Degree Type


Date of Award


Degree Name

Master of Science


Materials Science and Engineering


Materials Science and Engineering

First Advisor

Steve W. Martin


An increasing demand for renewable energy has catalyzed investigations into improving battery technology. High energy density, longer cycling life, and safer battery materials are highly desirable. Research must go into developing advanced battery materials with properties designed for fast ionic conductivity, good chemical stability with the anode, and facile and low cost formability. Studying the short-range and intermediate-range atomic structures of materials will give insight into relationships between the atomic level structures of battery materials and their properties. In this research, the focus was upon developing new lithium ion conducting amorphous solid electrolytes in the compositional series 0.6 Li2S + 0.4[xSiS2+1.5(1-x)PS5/2] prepared via mechanochemical synthesis. These new amorphous solid electrolytes hold promise in improving the overall lithium battery performance by increasing the lithium ion conductivity and being electrochemically stable in contact with metallic lithium. In this work, these new lithium thiosilicophosphate amorphous solid electrolytes were characterized using Far/Mid Infrared (IR), Raman, and Nuclear Magnetic Resonance (NMR) spectroscopies, as well as X-Ray Diffraction (XRD) to determine their atomic level structures. Differential Scanning Calorimetry (DSC) was used to determine whether these planetary milled materials were in fact glassy in nature, which is having a thermal history consistent with one being formed from cooling a liquid, or whether they were just simply amorphous materials that would rapidly crystallize upon heating. The DSC measurements showed that these amorphous materials are in fact glasses as they all exhibited a proper glass transition temperature, Tg, which indicates that these materials have sufficient internal thermal stability to access the supercooled liquid state above the Tg however below the crystallization temperature, Tc of the liquid. As a general trend, it was observed that the Tg increased as the phosphorous was replaced by silicon, that is with increasing x. The short range order (SRO) structures of these glasses, as determined by IR, Raman, and NMR spectroscopies, showed that the general trend for the compositional change of the SRO structural units was the expected P1 structures which were formed at x = 0, where the superscript 1 defines the number of bridging sulfurs (BS) on the P center, and upon addition of expected Si units, x > 0, the P1 units were extracted away to form ESi2 units and P0 SRO with no BS structures. In turn and required for charge compensation, the P1 SRO units upon losing this Li+ charge, were converted to edge sharing ESi2 possessing an additional BS structure. At the end of the compositional series as the P content decreases to zero, the Si SRO units necessarily convert back to Si0 units as required by the stoichiometry of the composition.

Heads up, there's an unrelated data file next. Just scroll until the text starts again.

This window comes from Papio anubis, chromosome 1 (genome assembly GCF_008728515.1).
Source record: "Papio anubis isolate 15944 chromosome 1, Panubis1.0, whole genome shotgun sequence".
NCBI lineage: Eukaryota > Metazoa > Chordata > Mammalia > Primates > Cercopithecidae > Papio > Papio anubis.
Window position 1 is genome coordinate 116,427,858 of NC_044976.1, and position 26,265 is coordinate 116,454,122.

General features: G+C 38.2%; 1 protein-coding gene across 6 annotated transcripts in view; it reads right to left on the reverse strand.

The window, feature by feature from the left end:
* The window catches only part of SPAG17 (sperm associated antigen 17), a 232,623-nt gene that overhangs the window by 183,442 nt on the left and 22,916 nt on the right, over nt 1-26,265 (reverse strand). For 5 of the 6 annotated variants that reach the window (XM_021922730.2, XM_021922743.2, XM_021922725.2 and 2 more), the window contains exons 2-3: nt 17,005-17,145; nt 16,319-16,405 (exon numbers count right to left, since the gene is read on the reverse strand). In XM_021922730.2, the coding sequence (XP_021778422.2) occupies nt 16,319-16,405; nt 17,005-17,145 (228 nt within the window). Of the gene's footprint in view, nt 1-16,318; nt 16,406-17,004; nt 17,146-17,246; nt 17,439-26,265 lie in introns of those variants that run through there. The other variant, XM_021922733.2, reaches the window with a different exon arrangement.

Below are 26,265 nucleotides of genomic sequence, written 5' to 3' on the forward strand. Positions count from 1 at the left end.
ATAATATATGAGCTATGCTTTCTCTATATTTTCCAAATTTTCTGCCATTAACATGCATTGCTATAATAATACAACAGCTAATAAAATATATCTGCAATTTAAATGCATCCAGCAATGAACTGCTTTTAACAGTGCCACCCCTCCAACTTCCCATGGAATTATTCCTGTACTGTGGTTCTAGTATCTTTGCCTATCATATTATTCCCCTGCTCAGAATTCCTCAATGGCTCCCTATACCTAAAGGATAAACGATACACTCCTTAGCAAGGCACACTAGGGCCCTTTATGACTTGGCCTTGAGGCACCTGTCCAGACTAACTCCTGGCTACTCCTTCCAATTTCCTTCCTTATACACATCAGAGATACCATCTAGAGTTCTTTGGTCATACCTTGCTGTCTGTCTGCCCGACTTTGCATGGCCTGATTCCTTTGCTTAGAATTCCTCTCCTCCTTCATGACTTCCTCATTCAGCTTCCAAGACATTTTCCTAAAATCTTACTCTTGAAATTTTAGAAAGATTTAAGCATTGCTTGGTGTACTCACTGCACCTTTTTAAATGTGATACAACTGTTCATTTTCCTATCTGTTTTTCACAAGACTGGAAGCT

Copyright Owner

Mark Anthony Paul Aguilar



File Format


File Size

59 pages